“I see you’re tearing up the picture,” I somehow managed to say.
“Family is all torn up. Mommy and daddy have mixed up feelings,” she said, matter-of-factly.
I was not expecting this. As I struggled to regain control over my lower jaw, in walked daddy.
“Honey, what are you doing to that picture?!” He said, somewhat less calmly than me.
“Family is all torn up.” She repeated. “I will throw it away now.”
She gathered up the pieces in her arms, trotted off to her bedroom, and carefully deposited the tattered remains of our once-charmed family portrait into her garbage can. This process took several trips, her face set in determination as she ferried the remaining pieces to the trash.
I was gobsmacked. Shocked out of silence, my husband and I exchanged a worried glance. Not only was she unequivocally not blissfully unaware of what was going on, but she knew exactly what was going on between mommy and daddy that day, and darn it if we hadn’t helped her build the capacity to express just how much she was not okay with it.
This experience resonated as, later that week, I read a chapter by pioneering 0-5 child psychotherapist Louise Emanuel from What Can the Matter Be? Therapeutic Interventions with Parents, Infants and Young Children. In it, she describes a mother who:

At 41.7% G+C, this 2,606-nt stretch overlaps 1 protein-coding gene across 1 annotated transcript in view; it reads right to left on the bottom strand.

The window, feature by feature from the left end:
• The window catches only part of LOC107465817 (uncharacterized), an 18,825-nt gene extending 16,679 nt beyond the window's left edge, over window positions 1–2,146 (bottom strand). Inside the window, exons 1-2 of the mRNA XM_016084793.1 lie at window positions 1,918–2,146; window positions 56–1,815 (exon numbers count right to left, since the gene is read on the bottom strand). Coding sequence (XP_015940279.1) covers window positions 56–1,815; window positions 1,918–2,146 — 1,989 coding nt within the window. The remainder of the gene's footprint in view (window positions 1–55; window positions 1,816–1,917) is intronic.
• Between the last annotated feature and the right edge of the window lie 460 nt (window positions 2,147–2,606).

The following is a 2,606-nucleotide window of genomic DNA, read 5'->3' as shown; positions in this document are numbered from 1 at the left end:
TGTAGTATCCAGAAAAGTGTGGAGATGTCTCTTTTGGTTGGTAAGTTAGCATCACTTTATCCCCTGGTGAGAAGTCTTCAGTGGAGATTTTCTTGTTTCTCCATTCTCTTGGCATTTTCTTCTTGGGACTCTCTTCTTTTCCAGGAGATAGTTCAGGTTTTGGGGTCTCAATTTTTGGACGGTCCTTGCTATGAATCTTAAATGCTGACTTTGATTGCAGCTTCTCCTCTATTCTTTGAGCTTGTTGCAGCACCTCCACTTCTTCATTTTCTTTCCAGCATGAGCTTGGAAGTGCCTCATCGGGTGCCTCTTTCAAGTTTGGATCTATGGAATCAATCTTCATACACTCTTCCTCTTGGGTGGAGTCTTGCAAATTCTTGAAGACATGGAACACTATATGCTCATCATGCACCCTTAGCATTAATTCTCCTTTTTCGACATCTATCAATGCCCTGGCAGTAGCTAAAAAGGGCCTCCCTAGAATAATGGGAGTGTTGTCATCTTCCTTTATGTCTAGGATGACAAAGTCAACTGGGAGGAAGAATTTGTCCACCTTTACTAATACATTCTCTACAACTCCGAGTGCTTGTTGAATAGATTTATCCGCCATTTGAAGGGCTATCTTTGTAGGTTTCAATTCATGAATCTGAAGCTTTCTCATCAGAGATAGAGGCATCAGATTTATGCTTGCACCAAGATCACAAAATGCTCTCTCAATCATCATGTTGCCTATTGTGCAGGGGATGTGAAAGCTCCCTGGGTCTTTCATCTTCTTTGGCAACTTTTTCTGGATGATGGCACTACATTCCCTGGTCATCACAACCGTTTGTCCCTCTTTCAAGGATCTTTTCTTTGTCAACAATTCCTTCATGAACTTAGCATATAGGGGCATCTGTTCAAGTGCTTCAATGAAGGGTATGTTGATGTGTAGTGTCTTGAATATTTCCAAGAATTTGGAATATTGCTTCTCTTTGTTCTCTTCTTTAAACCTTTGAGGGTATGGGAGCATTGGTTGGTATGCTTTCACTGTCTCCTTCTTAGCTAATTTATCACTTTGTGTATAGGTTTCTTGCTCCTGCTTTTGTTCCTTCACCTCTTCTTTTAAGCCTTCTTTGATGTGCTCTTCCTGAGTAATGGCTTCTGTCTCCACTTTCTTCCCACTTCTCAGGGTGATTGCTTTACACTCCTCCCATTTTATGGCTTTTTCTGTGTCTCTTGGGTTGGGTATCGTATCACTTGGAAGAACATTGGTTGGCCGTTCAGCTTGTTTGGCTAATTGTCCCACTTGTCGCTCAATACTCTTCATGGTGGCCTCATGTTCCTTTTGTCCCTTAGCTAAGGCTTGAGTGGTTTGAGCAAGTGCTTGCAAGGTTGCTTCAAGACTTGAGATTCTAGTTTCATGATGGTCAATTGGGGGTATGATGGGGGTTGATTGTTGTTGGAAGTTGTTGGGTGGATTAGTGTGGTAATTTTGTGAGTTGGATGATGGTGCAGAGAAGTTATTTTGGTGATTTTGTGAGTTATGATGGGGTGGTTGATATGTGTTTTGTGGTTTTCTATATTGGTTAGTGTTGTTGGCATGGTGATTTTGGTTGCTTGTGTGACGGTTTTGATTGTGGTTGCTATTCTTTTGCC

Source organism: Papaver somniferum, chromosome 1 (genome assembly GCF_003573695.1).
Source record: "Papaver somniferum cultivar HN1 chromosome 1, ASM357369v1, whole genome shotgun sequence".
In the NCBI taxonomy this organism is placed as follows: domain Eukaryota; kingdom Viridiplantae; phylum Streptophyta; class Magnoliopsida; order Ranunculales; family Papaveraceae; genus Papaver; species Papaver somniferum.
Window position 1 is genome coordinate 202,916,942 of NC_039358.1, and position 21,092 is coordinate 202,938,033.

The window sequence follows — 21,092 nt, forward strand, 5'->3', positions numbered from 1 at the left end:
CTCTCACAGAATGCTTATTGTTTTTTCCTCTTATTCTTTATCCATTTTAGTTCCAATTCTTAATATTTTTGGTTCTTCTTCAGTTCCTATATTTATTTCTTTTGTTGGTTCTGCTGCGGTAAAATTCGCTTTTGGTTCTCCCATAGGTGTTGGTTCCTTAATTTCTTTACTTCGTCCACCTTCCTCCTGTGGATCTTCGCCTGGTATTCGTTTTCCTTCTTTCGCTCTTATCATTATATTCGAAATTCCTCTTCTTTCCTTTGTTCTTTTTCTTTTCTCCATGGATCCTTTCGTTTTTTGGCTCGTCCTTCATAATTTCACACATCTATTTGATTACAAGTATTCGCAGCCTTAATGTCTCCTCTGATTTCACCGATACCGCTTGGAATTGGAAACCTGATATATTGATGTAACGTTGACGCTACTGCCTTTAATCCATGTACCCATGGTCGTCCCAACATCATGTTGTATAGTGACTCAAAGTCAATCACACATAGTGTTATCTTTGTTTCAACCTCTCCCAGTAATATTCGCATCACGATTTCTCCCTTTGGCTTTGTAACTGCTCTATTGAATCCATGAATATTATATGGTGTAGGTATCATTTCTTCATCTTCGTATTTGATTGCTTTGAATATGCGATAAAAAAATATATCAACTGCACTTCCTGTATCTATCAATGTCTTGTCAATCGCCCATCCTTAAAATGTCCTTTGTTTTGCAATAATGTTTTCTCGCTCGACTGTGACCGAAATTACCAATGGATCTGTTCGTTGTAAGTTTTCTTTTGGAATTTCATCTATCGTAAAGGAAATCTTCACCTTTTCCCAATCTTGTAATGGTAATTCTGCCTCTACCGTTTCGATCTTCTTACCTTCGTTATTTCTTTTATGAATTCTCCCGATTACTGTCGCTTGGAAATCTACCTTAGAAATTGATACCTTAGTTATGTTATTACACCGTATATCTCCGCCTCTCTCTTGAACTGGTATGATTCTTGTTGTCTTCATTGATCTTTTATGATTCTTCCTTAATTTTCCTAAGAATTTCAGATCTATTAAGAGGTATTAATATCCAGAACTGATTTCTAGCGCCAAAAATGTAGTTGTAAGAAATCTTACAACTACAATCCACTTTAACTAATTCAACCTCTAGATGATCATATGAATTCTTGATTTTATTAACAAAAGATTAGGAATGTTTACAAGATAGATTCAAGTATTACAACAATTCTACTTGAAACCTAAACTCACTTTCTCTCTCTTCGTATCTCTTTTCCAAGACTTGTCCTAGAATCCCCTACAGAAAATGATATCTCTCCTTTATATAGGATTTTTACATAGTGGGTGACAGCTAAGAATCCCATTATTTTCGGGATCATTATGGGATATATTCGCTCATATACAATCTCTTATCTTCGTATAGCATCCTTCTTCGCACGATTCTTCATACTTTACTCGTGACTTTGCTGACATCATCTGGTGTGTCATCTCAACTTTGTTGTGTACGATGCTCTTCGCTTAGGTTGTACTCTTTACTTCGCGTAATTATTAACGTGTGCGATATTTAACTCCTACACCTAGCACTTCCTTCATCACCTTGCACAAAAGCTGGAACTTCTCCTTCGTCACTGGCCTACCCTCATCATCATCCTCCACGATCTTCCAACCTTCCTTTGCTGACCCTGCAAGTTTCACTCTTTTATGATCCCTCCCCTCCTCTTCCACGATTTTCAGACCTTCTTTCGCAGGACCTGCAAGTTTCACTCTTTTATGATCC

talked about how bewildered and upset she had felt when [her daughter] Tanya had drawn a beautiful picture, which mother had admired, then thrown it in the bin. We thought Tanya was giving her an experience of how it felt when something beautiful, like the picture of a perfect family in her mind, got spoilt and how Tanya needed her mother to receive and contain these feelings for her.
-Louise EmanuelFrom: Emanuel, L. (2008). Father “there and not there:” The concept of a” united couple” in families with unstable partnerships. In E. Bradley (Ed.), What Can the Matter Be? Therapeutic Interventions with Parents, Infants and Young Children (pp. 187-199).
My daughter was showing us just this; that something beautiful, the sense of safety and togetherness of her family, got spoiled. She told us in the clearest way she knew how, and we worked quickly to receive and contain the feelings she was picking up.